april 11 2017

This session experienced some technical jolts with the debut of Jitsi.

Although convenient to use, the interface had a few freezes that made us go back to our first love, thus depriving us of the presence of a great PG composer that we had lost sight of for a long time.

The course therefore resumed with Team Viewer as support and with the core group.
A microphone breakdown ("between the back rooms", the Countess would have added [french joke]) deprived the clerk of a few strokes of the paw

Here is the detailed report written by the Master

Master's words


The sadness of the day. After all the persons of great value disappeared in 2016, it is the turn of André Frisch, international grandmaster in chess bookshop. True Mr Smile, he welcomed in his domain of the Saint-André-des-Arts street (it is not invented!) any quidam showing a beginning of interest for Chess, guided him with an infinite patience, guessed his preferences, making of him, most often, a convinced follower.

Without him, my work on endgames would have remained in the drawers. I mean, it would not even have started. Thirty-seven years ago, André asked me to write a book on the endgames for the "Librairie Saint-Germain" collection that he had launched. The previous book being a collection of games commented by Karpov, I was sensitive to the immense honour that had been done to me, while stammering that it would involve an immense amount of work, that one volume would not be enough, that if he wished, I could rather present a collection of very beautiful problems, with anecdotes and solutions perfectly written, very clear, that it would capture much less time, etc. Without breaking his smile for a second, he replied that a book on problems would have too little audience, that he didn't mind two volumes, that he would leave me plenty of time... And so the Endgames' Marquis   was born. Thank you. To God, André.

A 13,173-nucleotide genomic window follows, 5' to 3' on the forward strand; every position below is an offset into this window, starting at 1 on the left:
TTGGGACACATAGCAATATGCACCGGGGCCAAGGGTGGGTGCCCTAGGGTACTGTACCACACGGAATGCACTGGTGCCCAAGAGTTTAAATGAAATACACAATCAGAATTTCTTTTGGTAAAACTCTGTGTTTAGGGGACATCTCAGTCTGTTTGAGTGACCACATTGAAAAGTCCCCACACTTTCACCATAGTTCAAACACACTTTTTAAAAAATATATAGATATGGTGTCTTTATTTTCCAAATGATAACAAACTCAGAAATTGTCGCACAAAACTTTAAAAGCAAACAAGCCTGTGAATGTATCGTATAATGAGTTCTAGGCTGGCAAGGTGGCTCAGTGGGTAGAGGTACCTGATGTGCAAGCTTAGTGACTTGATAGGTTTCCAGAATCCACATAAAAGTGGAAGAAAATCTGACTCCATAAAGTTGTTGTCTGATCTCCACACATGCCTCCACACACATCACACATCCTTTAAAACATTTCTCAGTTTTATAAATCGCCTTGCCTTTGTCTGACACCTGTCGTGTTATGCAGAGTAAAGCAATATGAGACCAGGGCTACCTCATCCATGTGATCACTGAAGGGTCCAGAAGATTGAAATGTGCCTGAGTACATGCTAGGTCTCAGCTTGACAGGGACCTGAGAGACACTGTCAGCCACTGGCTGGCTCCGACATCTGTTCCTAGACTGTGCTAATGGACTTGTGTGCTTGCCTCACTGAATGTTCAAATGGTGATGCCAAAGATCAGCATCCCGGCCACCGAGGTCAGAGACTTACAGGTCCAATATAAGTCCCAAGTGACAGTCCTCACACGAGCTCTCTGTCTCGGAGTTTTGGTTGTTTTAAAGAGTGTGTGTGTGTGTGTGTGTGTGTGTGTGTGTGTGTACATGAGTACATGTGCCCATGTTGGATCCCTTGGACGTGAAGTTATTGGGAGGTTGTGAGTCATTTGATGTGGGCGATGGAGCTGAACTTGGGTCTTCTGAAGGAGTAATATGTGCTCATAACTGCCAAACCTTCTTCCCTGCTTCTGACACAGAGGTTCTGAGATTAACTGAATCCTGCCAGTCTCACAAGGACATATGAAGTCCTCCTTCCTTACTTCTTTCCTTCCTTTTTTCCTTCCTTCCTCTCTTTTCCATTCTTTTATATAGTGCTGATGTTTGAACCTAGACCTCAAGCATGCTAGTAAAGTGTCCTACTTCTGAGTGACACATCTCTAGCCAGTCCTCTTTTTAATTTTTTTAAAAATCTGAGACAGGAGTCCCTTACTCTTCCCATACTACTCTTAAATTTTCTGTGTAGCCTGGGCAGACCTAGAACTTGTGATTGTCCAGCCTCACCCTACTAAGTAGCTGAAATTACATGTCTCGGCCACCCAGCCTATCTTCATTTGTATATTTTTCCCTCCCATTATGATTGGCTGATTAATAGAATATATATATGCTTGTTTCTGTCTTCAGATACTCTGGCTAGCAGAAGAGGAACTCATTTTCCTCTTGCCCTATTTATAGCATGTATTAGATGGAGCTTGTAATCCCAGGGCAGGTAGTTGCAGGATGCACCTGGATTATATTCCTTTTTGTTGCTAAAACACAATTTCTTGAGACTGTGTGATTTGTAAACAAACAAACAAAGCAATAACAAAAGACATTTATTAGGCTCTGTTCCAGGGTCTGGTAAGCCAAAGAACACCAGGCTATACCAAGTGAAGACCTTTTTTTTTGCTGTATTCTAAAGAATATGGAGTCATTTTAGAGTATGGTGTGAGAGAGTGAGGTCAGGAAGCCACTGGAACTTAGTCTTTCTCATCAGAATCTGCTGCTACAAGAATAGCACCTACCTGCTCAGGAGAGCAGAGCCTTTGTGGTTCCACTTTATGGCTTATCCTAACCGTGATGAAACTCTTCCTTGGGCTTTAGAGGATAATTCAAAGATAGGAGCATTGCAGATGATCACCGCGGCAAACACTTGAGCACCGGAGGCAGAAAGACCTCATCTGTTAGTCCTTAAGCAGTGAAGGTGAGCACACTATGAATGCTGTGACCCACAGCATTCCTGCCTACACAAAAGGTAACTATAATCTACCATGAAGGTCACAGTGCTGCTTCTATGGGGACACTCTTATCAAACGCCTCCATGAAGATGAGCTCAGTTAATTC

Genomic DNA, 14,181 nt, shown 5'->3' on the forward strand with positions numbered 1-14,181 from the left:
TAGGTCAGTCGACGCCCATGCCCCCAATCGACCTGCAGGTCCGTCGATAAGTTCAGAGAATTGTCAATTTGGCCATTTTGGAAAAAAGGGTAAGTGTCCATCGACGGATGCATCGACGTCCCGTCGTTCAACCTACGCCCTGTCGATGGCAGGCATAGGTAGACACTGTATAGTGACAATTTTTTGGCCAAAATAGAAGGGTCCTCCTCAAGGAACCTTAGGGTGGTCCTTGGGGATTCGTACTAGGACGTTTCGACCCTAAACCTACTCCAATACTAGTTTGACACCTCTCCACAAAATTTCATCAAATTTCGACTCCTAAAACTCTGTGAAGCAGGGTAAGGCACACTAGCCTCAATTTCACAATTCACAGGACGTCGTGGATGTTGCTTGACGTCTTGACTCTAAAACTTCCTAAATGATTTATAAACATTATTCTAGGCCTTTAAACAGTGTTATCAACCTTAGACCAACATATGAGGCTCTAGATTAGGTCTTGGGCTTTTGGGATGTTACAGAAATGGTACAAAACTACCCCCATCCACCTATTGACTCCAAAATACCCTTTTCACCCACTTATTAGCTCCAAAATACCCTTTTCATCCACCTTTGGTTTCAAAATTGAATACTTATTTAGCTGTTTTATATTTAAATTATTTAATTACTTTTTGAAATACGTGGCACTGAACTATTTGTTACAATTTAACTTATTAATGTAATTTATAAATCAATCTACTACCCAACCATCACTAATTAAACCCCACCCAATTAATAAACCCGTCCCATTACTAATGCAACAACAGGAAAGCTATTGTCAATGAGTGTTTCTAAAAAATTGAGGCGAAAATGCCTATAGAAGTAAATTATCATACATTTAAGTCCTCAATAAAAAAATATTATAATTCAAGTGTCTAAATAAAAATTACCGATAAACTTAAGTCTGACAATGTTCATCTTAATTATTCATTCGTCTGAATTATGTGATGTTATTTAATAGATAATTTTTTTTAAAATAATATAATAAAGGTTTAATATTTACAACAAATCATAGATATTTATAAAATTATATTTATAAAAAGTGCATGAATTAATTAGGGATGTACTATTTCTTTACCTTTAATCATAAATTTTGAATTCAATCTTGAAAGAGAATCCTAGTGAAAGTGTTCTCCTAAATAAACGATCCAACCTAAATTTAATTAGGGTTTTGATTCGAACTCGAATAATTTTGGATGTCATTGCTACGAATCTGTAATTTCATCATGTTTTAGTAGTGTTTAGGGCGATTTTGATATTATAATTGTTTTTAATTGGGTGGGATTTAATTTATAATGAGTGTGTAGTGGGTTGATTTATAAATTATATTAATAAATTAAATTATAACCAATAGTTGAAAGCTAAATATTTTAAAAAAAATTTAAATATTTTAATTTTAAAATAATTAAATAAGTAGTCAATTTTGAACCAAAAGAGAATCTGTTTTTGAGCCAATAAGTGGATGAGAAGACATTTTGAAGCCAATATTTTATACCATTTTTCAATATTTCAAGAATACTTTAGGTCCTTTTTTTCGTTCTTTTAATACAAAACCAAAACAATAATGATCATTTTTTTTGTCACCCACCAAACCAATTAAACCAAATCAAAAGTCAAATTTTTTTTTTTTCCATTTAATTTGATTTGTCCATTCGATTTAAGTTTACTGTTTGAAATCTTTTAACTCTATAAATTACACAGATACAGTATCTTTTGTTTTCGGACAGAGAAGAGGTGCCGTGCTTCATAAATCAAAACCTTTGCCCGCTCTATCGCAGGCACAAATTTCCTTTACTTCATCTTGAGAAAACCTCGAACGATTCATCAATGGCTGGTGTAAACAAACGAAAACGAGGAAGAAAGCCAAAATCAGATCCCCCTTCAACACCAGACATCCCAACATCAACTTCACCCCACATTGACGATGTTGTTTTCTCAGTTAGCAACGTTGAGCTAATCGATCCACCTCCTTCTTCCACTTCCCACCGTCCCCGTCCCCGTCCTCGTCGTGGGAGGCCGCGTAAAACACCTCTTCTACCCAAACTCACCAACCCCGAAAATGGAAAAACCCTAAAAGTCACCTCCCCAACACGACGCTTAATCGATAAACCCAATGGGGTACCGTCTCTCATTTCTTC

Quote of the day: "Who was the greatest player? If Chess is an art, Alekhine. If it is a science, Capablanca. If it is sport, Lasker" said Xavier Tartacover. But the difficulty is that it is all three at the same time.

The anger of the day. The French language is riddled with unnecessary complications (why say "quatre-vingts" instead of the simple "octante"?) but it also possesses qualities of sobriety, which are being undermined nowadays. Not to mention the grotesque " taux d'alcoolémie " (when alcoolémie means alcohol level), I bristle every time I hear the ridiculous " Françaises, Français " shouted by imbeciles who hope to pass themselves off as " feminists " (!), the horrible " celles-z-et ceux " (sic !) and the unbearable " bonjour à toutes-z-et à tous " (resic !) The word "man" sometimes refers to the human being (from the Latin homo) and sometimes to the male (from the Latin vir), and the context is generally clear enough, without the need to make it more cumbersome. A famous comedian dealt with this question in a dazzling way: would you say "Belges, Belges"?

Jansa 1